Age of Autism is a sufficiently visited and prominent website to qualify for coverage by Google News but over the years I have come to view this stoically since my articles have a remarkable tendency to disappear, or to have been given a misleading caption of some kind. But it gets serious. In the past couple of weeks I attempted to highlight the tsunami of children entering the school system in Scotland with an autism spectrum diagnosis or other neurological problems such as ADHD. I did not make any of this up: the information was drawn from official Scottish data. You would think the data was generated for a purpose, and moreover this could not be in any sustainable democracy a more important matter, BUT NO ONE WANTS TO TALK ABOUT IT.
Scottish Mental Health Services in Collapse Because of Rise in Autism and ADHD
Time for Scotland's Politicians to Ask the Awkward Question What's Happening To Its Children
I sometimes wonder which agency or public relations outfit is liaising with Google about my articles, all of which are thoroughly researched.
So now if you type in Scotland + Autism into Google News, you get stories which may be significant in their way like “Autistic Comedians make their debut at Scottish Parliament”, “Glasgow King’s Theatre to hold ‘relaxed’ Cinderella pantomime” and “Having a good laugh helps to face the world” but you cannot actually read something that has consequence for every Scottish citizen as their services face unprecedented challenge, their children fail to make the grade according to traditional measures, and the future bills to deal with it all mount up. The implications are as great or greater than any issue facing the Scottish people, yet the critical information is being withheld from public debate.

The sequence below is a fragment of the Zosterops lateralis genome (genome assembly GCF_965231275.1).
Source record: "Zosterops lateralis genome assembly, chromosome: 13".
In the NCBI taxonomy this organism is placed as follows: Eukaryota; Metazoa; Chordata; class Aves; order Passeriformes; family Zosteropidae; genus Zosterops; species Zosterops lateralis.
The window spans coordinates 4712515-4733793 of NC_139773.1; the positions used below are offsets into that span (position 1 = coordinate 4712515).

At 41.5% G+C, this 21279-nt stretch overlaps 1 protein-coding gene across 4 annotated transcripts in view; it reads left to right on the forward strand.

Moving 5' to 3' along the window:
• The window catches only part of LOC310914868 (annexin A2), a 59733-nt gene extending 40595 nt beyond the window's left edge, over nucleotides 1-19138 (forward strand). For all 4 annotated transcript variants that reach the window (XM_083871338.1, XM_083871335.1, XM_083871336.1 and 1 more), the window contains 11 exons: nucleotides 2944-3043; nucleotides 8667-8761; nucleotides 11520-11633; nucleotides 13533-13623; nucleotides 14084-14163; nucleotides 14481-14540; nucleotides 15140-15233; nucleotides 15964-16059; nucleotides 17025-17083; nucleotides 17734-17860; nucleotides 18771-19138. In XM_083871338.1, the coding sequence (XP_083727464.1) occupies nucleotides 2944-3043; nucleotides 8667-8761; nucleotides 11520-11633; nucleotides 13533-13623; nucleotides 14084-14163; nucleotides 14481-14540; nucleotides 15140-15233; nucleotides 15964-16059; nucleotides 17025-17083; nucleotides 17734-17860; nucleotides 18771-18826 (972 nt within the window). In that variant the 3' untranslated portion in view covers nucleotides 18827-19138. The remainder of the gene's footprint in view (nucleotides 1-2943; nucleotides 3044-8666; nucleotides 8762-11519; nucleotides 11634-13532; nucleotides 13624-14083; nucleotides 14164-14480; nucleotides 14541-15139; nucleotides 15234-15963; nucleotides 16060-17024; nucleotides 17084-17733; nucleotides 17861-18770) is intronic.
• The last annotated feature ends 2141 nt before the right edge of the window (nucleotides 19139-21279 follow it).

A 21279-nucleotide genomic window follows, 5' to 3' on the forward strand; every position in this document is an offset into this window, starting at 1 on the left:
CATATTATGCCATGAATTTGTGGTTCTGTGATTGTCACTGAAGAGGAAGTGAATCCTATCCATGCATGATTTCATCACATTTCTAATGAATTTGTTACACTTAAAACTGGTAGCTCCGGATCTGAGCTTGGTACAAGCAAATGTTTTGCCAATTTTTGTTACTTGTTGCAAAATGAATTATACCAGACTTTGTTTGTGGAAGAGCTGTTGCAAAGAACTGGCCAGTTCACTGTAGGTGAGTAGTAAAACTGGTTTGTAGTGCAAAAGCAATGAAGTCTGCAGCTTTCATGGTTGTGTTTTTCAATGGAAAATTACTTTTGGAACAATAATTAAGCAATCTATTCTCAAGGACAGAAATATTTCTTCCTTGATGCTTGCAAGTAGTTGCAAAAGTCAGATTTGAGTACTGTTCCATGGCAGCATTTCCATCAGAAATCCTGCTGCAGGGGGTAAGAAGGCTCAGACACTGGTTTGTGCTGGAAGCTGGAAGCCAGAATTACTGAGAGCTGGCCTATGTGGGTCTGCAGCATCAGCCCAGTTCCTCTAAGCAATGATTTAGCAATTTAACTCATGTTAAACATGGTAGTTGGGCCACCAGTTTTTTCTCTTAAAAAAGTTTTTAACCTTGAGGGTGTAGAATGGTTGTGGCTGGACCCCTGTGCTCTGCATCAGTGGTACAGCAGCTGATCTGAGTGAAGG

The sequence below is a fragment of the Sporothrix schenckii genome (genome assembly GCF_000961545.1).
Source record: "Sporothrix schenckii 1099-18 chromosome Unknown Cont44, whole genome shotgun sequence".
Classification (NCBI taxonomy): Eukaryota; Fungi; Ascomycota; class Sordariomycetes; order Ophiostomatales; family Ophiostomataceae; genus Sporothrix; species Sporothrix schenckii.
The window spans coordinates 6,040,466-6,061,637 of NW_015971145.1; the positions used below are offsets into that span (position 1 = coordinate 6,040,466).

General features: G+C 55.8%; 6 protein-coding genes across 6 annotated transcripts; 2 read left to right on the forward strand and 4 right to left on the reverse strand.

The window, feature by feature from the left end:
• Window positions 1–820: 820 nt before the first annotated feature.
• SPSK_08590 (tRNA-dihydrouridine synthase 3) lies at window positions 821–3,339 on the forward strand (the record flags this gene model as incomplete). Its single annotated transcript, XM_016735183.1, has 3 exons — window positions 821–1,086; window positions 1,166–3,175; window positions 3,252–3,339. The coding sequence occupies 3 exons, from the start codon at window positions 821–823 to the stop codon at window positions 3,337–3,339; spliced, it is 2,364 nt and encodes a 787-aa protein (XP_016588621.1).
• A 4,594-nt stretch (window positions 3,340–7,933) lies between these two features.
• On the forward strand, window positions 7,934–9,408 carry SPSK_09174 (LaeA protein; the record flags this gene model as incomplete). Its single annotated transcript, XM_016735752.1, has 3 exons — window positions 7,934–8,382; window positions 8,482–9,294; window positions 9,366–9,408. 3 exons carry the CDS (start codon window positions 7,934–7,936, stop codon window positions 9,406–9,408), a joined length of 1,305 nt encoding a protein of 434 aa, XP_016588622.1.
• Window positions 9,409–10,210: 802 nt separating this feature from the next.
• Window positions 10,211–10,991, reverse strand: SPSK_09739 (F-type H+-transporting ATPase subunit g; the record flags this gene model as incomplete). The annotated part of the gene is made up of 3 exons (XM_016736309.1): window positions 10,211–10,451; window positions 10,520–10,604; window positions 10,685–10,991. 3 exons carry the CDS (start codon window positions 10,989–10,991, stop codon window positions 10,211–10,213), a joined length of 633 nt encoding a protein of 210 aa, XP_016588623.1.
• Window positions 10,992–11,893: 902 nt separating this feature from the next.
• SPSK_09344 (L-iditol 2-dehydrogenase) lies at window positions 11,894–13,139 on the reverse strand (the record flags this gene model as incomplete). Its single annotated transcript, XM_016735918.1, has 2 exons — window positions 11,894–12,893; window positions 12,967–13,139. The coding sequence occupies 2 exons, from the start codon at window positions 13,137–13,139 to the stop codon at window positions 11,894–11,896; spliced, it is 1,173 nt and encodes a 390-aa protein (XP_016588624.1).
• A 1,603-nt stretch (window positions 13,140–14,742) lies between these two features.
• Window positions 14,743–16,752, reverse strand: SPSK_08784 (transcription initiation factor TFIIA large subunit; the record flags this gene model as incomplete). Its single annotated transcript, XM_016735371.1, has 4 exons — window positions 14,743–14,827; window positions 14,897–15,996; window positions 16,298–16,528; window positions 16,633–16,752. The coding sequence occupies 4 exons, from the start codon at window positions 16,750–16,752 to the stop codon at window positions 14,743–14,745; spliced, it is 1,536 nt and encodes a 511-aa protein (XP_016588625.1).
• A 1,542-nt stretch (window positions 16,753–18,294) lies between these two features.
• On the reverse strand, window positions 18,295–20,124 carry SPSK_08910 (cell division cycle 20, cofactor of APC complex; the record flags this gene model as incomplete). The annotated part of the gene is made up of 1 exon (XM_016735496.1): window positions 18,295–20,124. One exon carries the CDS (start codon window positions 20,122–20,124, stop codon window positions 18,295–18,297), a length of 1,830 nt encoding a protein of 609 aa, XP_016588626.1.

Meanwhile, AOA readers on Saturday found it was impossible to post Dan’s Weekly Wrap on Facebook (although he is still on Google News) and let us hope this is just a glitch. What is of course intolerable is the arrogance of the people providing a service – should they be telling us what we may read any more than what we should talk about in a telephone call. This is really not about public safety, it is about protecting interests and denying people information on which they can make sensible decisions. None of the people writing Age of Autism come from a politically extreme place, but certain realities stare them in the face. In the developed world now we have a much bigger problem with neurologically impaired children and chronic immune diseases than we do with infectious diseases. AND IT IS GETTING WORSE. If vaccines were really so effective, so reliable, so safe there would be no need to restrict discussion of them. People do not want their choices made for them by Google or Facebook (and certainly not by Snopes) and they are fast losing any good reputation they ever had.
John Stone is UK Editor for Age of Autism.